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Travel and the Art of Giving Back

When my boyfriend and I landed in Mexico City, we were surprised to see fewer homeless people than on the streets of San Francisco. After settling into our hotel in Zona Rosa, the tourist district, we called back to a friend in the States. He enlightened us, explaining that Mexico City was known for its street children. Armed with a wireless connection, I sat on the floor in the hallway of our hotel, did some Internet research and found Casa Ananda, an organization helping to get the street children—or chabos—off the street. In that moment, I knew we couldn’t leave Mexico City without realizing why we weren’t seeing the chabos, we couldn’t leave without trying to help. We called Casa Ananda and my boyfriend left a message in near-perfect Spanish, but we didn’t hear back. Three days later we sat at breakfast when the phone rang at our hotel. It was for my boyfriend, and as I translated his responses to the person on the other end, I knew we were staying.

We had been feeling disappointed about leaving Mexico City without volunteering. But life has a way of working out, especially during travel. When you want to go beyond the sightseeing and create an intention to give back to the community, things fall into place. The translation was that Casa Ananda needed our help fixing up a new house they had rented for the children just two days before.

Dada, a Filipino-turned Mexican, had started Casa Ananda six years before when he watched a thirteen-year-old girl scrounge through a garbage can. “I only knew dogs to do that,” he said. After that, he knew he had to help change the lives of these children left to the street.

Dada educated us on how this new house we were fixing up was going to be a center for learning and growth. How the chabos who were committed to changing their lives would have access to computers and classes, to the Internet and so in turn, to the world. He told us about his initial failed attempts at helping fifty street children. They would come to his home where he operated a soup kitchen, until his neighbors threatened to sue. Then he found this house, where the neighbors and landlord wanted to be involved, and then he found us.

I was curious to see how the chabos lived, so Dada toured us around the city and pointed out the kids in the subway stations that we had somehow previously missed. Dressed in torn clothes covered in dirt, two ten-year-old boys rode pieces of cardboard down the subway stairs. They laughed from a drug-filled abyss that I recognized in their glassy eyes. In the side street parks, chabos had built encampments with blue tarps and string. I had to cover my mouth to block out the rancid smell of their addiction, drain cleaner, which they inhaled on a daily basis to dull the pain of living without a home. I spent the next week in the squat position scrubbing floors. My boyfriend, a woodworker, fixed doors with less than ideal tools that he bought off the street.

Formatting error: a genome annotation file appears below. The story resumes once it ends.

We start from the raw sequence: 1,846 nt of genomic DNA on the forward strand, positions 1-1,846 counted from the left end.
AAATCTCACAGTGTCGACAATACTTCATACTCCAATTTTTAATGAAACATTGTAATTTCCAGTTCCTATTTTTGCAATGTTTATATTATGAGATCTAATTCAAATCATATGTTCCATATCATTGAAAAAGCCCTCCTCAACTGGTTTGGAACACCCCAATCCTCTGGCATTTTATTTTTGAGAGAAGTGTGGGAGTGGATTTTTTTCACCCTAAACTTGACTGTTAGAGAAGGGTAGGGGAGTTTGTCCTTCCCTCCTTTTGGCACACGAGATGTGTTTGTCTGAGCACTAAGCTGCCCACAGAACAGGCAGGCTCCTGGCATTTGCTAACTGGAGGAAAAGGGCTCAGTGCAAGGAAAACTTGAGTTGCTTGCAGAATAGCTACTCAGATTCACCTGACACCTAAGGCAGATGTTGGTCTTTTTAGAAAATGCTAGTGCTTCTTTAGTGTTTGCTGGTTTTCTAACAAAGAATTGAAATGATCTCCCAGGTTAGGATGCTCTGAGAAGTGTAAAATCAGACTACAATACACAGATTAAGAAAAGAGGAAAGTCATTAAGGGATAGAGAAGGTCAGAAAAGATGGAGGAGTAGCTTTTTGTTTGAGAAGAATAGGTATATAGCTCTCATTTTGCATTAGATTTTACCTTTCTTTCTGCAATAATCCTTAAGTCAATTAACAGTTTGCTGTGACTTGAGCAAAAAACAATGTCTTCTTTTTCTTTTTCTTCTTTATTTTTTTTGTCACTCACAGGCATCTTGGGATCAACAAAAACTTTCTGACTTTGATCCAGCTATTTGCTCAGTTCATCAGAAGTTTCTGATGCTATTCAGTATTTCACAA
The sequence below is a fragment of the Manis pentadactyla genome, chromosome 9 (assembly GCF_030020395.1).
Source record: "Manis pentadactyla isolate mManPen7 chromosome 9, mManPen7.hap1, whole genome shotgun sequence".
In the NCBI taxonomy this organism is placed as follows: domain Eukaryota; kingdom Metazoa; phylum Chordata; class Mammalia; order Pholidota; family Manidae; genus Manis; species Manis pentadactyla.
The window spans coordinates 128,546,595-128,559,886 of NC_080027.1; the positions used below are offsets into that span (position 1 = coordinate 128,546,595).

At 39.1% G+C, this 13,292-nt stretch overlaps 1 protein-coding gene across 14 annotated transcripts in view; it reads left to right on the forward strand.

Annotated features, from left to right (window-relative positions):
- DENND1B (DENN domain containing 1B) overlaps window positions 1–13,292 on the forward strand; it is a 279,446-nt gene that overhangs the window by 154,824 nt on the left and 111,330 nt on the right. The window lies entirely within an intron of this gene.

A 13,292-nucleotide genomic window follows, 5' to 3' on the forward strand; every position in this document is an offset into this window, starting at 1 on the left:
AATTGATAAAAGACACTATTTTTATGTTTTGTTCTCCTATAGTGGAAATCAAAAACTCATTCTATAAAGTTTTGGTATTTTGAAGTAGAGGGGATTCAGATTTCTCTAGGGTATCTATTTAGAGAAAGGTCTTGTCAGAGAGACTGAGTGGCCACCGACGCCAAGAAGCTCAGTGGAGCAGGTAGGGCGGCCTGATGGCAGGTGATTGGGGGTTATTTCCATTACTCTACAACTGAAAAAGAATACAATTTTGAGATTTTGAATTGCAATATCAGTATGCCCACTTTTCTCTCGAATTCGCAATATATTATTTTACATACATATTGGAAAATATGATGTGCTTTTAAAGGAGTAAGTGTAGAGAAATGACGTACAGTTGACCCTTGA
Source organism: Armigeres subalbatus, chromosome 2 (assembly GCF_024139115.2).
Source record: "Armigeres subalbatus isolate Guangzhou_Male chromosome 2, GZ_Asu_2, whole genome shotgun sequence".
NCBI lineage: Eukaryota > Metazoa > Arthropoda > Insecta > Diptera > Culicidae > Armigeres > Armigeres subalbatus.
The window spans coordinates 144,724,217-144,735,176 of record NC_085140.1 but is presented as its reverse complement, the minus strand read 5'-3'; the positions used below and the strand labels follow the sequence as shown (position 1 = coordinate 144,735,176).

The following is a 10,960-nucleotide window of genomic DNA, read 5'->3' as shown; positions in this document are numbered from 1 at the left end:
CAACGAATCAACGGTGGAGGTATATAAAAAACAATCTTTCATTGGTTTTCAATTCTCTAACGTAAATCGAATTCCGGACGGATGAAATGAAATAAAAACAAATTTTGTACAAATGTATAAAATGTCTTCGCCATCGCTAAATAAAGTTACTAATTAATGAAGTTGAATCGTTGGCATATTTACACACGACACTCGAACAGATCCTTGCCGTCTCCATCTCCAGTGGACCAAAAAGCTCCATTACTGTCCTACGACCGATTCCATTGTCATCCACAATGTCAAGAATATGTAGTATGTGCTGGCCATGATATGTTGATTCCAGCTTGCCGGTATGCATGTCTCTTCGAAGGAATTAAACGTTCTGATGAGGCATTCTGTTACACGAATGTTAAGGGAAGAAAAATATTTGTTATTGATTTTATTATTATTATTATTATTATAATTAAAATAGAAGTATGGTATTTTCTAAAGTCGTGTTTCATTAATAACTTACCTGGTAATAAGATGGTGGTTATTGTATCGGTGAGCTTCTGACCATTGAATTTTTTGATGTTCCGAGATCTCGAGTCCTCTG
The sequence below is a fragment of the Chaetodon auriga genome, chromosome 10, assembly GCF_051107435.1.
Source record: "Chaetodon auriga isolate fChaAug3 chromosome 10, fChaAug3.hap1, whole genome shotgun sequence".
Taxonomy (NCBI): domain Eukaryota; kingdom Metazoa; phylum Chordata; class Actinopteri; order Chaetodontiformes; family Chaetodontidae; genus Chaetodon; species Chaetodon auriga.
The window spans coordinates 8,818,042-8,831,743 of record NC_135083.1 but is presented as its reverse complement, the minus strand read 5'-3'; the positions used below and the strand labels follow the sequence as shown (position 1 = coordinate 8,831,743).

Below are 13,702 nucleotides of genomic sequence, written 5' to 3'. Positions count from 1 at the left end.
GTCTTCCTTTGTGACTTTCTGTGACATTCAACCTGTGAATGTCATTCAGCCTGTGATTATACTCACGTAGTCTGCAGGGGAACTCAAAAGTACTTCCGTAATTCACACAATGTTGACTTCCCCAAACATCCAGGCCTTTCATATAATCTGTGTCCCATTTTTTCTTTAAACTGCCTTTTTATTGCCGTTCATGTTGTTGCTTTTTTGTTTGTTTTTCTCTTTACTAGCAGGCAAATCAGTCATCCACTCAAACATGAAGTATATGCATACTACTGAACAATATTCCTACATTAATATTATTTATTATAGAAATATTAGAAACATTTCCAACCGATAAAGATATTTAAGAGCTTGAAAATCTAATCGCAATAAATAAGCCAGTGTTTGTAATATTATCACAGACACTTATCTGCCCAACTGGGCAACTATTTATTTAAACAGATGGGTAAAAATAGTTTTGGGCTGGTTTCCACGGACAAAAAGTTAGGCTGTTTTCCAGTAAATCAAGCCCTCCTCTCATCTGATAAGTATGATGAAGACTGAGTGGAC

In the evenings, we spent the night at Casa de Los Amigos, a Quaker hostel two doors down from Casa Ananda. The hostel was spacious, immaculate, and it had a kitchen and common room. It was also a fraction of the price of any of Mexico City’s hotels. Travelers from around the world gathered over a home-cooked breakfast and traded travel stories. We’d wished we had found Casa de los Amigos earlier, but knew it was because we had to find Casa Ananda first.

On the last day of our service at Casa Ananda, Casa de los Amigos had their charla cultural—cultural interchange—where locals came to practice their English and speak about current affairs. My group talked about obesity and dating. I explained that not all Americans were fat, and that I liked living in San Francisco because it was healthy. An older Mexican man asked me, “But do you date obese men?” I was stumped.

As Dada, my boyfriend and I walked to meet the group for a meal at the corner restaurant, the same old man who had asked me the obesity question joined us. He asked us what we had done while in Mexico City. We explained how much we had loved our time spent at both Casas, how our ten days spent in Mexico City had been the best of our six weeks driving Mexico’s roads, and that we hadn’t needed another beach to help us relax; we had needed the art of giving back. He hoisted a backpack over his shoulder to make his way home.

“Do you come back to Mexico City next year then?” he asked with a smile that felt more suited for a young boy than a seventy-year-old man. We said that we hoped to in the future.

He smiled again. “Good, I’ll be right here waiting for you.”


Photo: Casa Ananda in Mexico City by Amanda Coggin/